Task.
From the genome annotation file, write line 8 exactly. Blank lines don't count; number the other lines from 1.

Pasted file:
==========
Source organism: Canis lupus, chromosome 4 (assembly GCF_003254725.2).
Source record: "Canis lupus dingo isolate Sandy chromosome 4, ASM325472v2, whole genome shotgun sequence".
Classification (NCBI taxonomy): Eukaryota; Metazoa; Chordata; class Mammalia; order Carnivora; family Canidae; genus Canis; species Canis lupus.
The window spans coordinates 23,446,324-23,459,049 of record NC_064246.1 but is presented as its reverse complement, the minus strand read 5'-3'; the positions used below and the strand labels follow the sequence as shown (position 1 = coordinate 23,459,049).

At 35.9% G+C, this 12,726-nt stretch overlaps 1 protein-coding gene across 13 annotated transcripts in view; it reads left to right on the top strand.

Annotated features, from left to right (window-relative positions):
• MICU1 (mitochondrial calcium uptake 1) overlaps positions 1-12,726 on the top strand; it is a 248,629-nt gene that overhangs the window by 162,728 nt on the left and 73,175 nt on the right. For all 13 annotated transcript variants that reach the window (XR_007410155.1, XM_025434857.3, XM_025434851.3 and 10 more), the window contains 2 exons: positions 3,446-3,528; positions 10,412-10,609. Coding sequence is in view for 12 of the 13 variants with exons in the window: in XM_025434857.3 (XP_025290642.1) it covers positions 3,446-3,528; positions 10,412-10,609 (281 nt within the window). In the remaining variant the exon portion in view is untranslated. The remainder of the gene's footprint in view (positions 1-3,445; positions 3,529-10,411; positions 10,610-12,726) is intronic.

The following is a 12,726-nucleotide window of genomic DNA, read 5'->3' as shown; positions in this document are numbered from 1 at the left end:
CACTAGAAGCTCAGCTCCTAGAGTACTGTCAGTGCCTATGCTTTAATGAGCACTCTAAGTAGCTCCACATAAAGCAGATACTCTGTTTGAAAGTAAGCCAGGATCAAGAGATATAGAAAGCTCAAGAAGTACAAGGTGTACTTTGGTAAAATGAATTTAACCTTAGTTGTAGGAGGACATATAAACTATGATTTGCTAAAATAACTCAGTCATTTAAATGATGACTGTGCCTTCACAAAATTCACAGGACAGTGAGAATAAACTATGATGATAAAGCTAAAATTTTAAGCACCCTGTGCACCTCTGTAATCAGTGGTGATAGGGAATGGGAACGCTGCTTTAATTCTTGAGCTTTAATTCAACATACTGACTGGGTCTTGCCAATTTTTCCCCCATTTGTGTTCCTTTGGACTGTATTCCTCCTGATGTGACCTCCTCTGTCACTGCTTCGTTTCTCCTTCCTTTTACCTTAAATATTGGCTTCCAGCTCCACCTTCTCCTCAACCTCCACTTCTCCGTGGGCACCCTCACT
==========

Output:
The following is a 12,726-nucleotide window of genomic DNA, read 5'->3' as shown; positions in this document are numbered from 1 at the left end: